“I do believe that at the core, people feel something different about Barry’s – because it is different,” Joey Gonzalez, CEO of Barry’s Bootcamp said as we sat surrounded by the glass walls of his West Hollywood office, talking about the future of the company.
Just down the street, you’ll find where Barry Jay created the first Barry’s Bootcamp with two partners in 1998. When the lore of the treadmill-slash-weightlifting concept spread across Hollywood, drawing in celebrity clients, Jay just wanted clients to be on time, see results and have a an unforgettable time in the process.
Gonzalez started at Barry’s Bootcamp as a client and was soon helping to fund its growth as a partner, he said. He was named CEO in 2015 after serving as the company’s COO for more than nine years. Benefitting from slow and controlled growth before, during and after the studio fitness boom, Barry’s was able to find its tribe, voice and culture.
That thoughtful growth led to an investment by North Castle Partners in 2015, which yielded – you guessed it, more growth – to bring Barry’s to more consumers across the world. With all of that expansion, one thing is top of mind for Gonzalez: culture.
“My biggest fear is always – as we scale – maintaining the culture of the company, which is what makes it what it is,” he said, reminding me quickly that the word “fear,” was really just a word. “It’s not that I’m scared – it’s just top of mind, which I hope is an indication that it will work.”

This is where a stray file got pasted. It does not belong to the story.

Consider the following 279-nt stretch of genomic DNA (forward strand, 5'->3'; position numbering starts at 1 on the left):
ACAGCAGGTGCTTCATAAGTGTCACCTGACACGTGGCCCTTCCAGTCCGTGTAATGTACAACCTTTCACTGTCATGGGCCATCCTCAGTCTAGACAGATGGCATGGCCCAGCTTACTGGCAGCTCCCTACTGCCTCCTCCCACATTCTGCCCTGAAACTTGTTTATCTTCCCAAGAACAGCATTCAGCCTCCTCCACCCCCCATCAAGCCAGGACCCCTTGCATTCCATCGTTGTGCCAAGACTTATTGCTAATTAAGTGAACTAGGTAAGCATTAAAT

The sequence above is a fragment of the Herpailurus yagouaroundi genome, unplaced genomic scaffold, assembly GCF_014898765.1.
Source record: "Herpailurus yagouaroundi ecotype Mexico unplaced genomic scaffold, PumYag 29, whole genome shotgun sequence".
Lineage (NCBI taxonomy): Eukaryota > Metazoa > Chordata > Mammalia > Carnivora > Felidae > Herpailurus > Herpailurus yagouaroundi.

And the lack of fear that Gonzalez has is palpable. In the episode, I jokingly refer to him as “terrifyingly calm,” but the more I think about it, the more I really meant it. He is the eye of the storm that is studio fitness, staying just still enough to understand clearly what’s happening around him and only reacting when it makes sense for the culture, strategy and clients of the company.
The company, he said, is committed to innovation, but it’s also committed to the standards of a workout that shows true results. That’s the challenge in being first – it’s an act of balancing emerging competition, clients who were with you at the beginning and new standards in the industry.
“When you are an original, it’s really difficult to quantify what makes it that way. It’s hard to articulate what it is people experience,” he said. “It’s a lifestyle, it’s a workout, it’s like church to some people. It’s such a meaningful thing … you have to be authentic.”
Listen now to this episode of #WeGotGoals featuring Joey Gonzalez and find yourself sweating just thinking about all the work that goes into these workouts.
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